North West 200 organisers say Northern Ireland's biggest outdoor sporting event is "going [ahead] until we're told opposite" amid uncertainty due to the COVID-19 pandemic.
The outbreak of COVID-19 - which the World Health Organisation declared a pandemic on Wednesday - has played havoc with the world of motorsport, with motorcycle racing hit particularly hard.
The first four races of the 2020 MotoGP season had to be scrubbed from their original dates, while World Superbikes announced a calendar shakeup on Thursday too.
It is thought that the UK is yet to see the peak of the outbreak, and concerns have mounted over the past few weeks that road racing could be impacted.
The NW200 is pencilled in for 10-16 May and organisers say guidance from Northern Ireland's Chief Medical Officer is that the current risk posed by public gatherings is "fairly low"
"At the present time, the North West 200 is going until we're told opposite," NW200 Clerk of the Course Mervyn Whyte said in an interview with BBC Sport NI.
"We're acting responsibly.
"If the health authorities say 'no mass gatherings' we have to take that on board and, as a result, we would make a decision on whether the North West 200 goes or not."
"We have been [concerned] over these last few weeks.
"I know that we're in the initial stages - the information out there from the public health personnel is that it's probably going to escalate over the next few weeks.
"We're taking all that into consideration and looking at it on a daily basis.
"I have had an email back from the Chief Medical Officer to tell me at the present time that the risk at gatherings like the North West 200 - Ireland's largest outdoor sporting event - is fairly low.
"If that changes, we'll make a decision on what that advice is at the end of the day."
Should the situation surrounding coronavirus in Northern Ireland - which currently accounts for 18 of the 460 confirmed cases in the UK - the NW200 has looked into the possibility of postponing the event.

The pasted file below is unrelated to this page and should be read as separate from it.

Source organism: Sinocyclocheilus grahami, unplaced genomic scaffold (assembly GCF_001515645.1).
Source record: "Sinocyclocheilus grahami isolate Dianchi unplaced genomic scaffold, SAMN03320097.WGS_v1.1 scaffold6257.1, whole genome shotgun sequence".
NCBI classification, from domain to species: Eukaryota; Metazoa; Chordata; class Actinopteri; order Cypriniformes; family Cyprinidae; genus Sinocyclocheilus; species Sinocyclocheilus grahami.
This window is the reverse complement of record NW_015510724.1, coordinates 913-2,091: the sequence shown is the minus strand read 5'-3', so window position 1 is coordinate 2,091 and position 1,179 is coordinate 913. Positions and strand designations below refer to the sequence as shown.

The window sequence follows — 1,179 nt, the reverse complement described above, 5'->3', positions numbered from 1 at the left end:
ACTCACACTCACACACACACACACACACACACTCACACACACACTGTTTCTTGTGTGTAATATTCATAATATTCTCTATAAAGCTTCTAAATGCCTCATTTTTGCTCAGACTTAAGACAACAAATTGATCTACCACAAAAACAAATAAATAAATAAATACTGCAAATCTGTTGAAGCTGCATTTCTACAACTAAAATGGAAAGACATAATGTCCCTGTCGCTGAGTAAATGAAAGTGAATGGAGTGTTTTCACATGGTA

However, due to the complexities of organising a race on closed public roads, Whyte admits this will be "very difficult" to achieve.
The Isle of Man TT also faces a potential threat from coronavirus, though organisers recently released a statement insisting preparations for the 2020 event were still going as planned.
"The Isle of Man Government is carefully monitoring the Island's position regarding COVID-19 (Coronavirus) with a cross-government working group established to regularly review the changing situation.
"While the threat to the public in the Isle of Man remains low, a number of future contingency scenarios are being considered. This is usual practice and is in line with the WHO advice for preparations in case of a pandemic.
"The risk is low and preparations for this year's TT remain on schedule. Work will continue as usual in order to ensure another successful TT.
"The Organisers, in partnership with the Department for Enterprise and the Isle of Man Government and in line with experts in the UK, will continue to monitor the situation."
While there are no confirmed cases of COVID-19 on the Isle of Man, the swell of people coming from all over the world during TT fortnight could cause major issues.
The last time both the North West 200 and the TT were cancelled was in 2001, when an outbreak of foot and mouth disease forced both events to be scrapped.